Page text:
Tuesday, February 3, 2009

Winter Wonderland

Can you see how thick the ice is on the branches? This was the following morning, no power and no phone. The house is so quiet without Good Morning America, I'm beginning to get "Cabin Fever" already! I did have the presence of mind to brew two pots of coffee yesterday and one is still warm in the carafe. Over the holidays I had bought a new fondue pot with sterno fuel so this will be my only means to hot food over the next couple days. I decided to make oatmeal, maybe a hearty breakfast would keep me full longer. I added butter, brown sugar and banana...feeling very proud of myself for being so resourceful! Immediately I realized eating out of the same pot would eliminate the dish problem (no hot water) and I was beginning to feel a little bit like a pioneer!

Mr. Big came back, hungry and looking at me with his begging brown eyes! It's about 8 degrees this morning so I looked around the kitchen for more junk food, this time vanilla wafers and caramel popcorn left over from Christmas sounded good to this little fat squirrel. He eats the sweets first, then the shelled corn in his cast iron dish!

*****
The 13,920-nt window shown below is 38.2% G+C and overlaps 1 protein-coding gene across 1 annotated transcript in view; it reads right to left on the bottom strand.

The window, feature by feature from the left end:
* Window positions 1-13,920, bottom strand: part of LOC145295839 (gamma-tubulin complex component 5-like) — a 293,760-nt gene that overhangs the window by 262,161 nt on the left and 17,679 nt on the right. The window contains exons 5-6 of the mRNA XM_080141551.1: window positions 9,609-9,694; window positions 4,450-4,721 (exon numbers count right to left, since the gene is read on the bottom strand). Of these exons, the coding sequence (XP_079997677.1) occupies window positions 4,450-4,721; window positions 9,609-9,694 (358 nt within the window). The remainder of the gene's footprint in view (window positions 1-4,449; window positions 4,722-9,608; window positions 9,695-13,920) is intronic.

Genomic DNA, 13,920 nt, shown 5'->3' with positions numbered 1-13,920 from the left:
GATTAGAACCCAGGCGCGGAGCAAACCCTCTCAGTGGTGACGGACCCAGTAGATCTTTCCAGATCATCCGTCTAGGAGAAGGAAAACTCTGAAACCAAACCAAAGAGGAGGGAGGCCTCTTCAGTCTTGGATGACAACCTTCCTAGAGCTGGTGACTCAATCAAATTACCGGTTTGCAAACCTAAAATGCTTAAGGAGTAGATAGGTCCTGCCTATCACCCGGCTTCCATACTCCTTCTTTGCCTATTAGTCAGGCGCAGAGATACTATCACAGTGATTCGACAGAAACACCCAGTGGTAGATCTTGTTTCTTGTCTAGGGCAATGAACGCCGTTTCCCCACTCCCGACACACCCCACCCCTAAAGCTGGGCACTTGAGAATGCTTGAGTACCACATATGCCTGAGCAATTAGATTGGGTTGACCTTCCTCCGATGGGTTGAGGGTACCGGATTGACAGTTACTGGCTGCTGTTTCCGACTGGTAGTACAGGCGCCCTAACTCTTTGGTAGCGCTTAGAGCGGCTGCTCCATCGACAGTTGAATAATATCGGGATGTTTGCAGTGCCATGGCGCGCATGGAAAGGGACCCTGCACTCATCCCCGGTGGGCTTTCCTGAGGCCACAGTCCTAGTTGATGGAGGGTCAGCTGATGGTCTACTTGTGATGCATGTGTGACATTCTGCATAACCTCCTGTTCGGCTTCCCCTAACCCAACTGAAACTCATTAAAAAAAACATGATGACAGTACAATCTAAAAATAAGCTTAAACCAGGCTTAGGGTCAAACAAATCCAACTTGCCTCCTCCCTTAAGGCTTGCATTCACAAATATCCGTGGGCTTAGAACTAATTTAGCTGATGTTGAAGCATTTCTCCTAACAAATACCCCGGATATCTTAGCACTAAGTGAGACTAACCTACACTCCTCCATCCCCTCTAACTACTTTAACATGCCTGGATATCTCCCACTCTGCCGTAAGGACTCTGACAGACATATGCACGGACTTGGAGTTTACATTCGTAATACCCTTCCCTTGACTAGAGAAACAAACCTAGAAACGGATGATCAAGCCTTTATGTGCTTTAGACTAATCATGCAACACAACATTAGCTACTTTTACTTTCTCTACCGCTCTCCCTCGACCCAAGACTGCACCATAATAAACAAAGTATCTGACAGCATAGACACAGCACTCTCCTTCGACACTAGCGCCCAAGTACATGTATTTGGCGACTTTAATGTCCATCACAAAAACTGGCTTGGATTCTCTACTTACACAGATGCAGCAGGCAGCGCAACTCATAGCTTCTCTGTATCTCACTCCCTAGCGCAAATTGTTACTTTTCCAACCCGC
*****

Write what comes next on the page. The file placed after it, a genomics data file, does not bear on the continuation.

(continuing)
In the afternoon the trees were bent with the weight of the ice. There was an errie creaking as they began to bend and break. This Red Oak limb was the first to fall, followed by many others down into the woods. The sky was sending sleet in the form of small icicles for most of the day and into the night. When it was all over we had 3 inches of ice on the ground and trees across the Ozarks were split apart with the weight. I kept my radio on for news and I had my cell, but really things came to a complete stop. You couldn't drive, stores closed, even emergency vehicles were stopped by all the downed trees and power lines. My local radio station took call ins from people in distress, an 83 year old lady who had a power line across her fence and unable to feed her horses. Later I learned that the radio station sent an employee out to throw the bales of hay over to the horses. Some guy with a great sense of humor called to say he had stocked up for the storm, had dry wood to burn and a pot of beans on the stove...and he hadn't called for a bailout from the government or assistance from FEMA! We are a hardy bunch here, able to figure out our problems and pull together in a crisis. The kindness of neighbors, the hard work of the linemen who braved the bitter cold days and nights on end; we each have a strength in us that we don't know exists until pressed. My Dad used to call it "pulling yourself up by your bootstraps", meaning getting out of a difficult situation by one's own efforts. It took the combined efforts of many to fix what Mother Nature did in just 24 hours.

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